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Greenes, groats-vvorth of witte, bought with a million of repentance.
1592

STC 12245, title page

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STC 12245, title page
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Title: Greenes, groats-vvorth of witte, bought with a million of repentance. Describing the follie of youth, the falshood of makeshifte flatterers, the miserie of the negligent, and mischiefes of deceiuing courtezans. Written before his death and published at his dyeing request.
DateLondon : imprinted [by J. Wolfe and J. Danter] for William Wright, 1592.
Repository: Folger Shakespeare Library, Washington, DC, USA
Call number and opening: STC 12245, sig. F1v-F2r
View online bibliographic record

 

 

Item Title
Greenes, groats-vvorth of witte, bought with a million of repentance. Describing the follie of youth, the falshood of makeshifte flatterers, the miserie of the negligent, and mischiefes of deceiuing courtezans. Written before his death and published at...
Item Date
London : imprinted [by J. Wolfe and J. Danter] for William Wright, 1592.
Repository
Folger Shakespeare Library, Washington, DC, USA
Call Number
STC 12245, title page

STC 12245, signatures F1 verso and F2 recto

View Image Assets
STC 12245, signatures F1 verso and F2 recto
Click image to enlarge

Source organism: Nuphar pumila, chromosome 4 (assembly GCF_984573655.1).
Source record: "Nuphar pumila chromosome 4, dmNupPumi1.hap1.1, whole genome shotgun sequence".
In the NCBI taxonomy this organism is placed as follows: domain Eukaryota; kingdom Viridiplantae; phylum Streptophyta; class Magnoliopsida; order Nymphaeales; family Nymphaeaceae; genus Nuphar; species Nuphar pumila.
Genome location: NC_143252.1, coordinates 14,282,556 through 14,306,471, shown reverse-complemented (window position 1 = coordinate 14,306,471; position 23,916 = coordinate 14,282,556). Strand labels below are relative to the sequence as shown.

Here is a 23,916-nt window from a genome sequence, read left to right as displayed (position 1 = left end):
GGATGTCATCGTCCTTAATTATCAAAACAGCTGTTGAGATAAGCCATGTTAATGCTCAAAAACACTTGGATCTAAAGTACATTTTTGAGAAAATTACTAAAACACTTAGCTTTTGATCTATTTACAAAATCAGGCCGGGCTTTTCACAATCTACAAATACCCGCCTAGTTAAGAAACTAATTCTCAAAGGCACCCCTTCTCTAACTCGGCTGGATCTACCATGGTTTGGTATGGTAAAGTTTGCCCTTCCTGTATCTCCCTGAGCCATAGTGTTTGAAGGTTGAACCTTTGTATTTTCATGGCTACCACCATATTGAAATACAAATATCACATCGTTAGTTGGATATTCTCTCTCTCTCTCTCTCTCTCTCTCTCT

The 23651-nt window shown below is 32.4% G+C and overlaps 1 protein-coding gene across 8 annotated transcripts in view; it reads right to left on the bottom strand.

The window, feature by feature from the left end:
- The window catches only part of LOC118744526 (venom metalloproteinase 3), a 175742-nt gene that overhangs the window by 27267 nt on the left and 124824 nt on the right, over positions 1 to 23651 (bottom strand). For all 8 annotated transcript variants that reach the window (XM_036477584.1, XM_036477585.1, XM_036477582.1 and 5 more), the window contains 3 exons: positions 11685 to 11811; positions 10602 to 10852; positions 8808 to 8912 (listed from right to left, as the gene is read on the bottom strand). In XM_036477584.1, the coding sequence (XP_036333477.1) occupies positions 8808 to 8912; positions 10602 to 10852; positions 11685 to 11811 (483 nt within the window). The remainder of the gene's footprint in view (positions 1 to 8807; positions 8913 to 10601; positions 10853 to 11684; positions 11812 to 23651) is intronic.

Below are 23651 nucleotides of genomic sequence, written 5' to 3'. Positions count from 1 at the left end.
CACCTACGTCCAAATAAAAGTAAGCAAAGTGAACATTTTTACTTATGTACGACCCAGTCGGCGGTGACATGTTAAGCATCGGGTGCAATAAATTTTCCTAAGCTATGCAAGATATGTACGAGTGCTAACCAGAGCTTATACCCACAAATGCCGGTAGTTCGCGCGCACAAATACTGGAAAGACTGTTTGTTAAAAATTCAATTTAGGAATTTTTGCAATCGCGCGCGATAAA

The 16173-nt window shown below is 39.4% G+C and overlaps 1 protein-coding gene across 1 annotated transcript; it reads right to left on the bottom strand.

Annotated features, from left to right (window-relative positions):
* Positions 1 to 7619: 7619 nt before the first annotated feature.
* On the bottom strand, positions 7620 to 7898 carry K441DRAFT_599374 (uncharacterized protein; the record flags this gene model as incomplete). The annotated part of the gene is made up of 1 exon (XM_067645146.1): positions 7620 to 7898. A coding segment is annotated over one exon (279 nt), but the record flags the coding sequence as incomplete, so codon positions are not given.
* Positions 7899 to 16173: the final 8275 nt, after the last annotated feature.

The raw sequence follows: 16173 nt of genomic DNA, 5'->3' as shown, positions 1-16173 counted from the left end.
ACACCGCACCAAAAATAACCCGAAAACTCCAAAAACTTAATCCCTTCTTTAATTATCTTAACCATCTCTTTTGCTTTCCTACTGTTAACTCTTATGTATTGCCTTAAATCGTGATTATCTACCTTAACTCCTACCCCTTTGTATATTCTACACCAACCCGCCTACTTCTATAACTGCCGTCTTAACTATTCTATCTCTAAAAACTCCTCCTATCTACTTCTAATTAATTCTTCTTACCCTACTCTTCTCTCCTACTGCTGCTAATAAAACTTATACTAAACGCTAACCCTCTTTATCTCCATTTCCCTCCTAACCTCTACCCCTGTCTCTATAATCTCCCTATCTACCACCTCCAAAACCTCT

Institution Rights and Document Citation

Terms of use
Images that are under Folger copyright are licensed under a Creative Commons Attribution-ShareAlike 4.0 International License. This allows you to use our images without additional permission provided that you cite the Folger Shakespeare Library as the source and you license anything you create using the images under the same or equivalent license. For more information, including permissions beyond the scope of this license, see Permissions. The Folger waives permission fees for non-commercial publication by registered non-profits, including university presses, regardless of the license they use. For images copyrighted by an entity other than the Folger, please contact the copyright holder for permission information.

Copy-specific information
Title: Greenes, groats-vvorth of witte, bought with a million of repentance. Describing the follie of youth, the falshood of makeshifte flatterers, the miserie of the negligent, and mischiefes of deceiuing courtezans. Written before his death and published at his dyeing request.
DateLondon : imprinted [by J. Wolfe and J. Danter] for William Wright, 1592.
Repository: Folger Shakespeare Library, Washington, DC, USA
Call number and opening: STC 12245, sig. F1v-F2r
View online bibliographic record

 

 

Item Title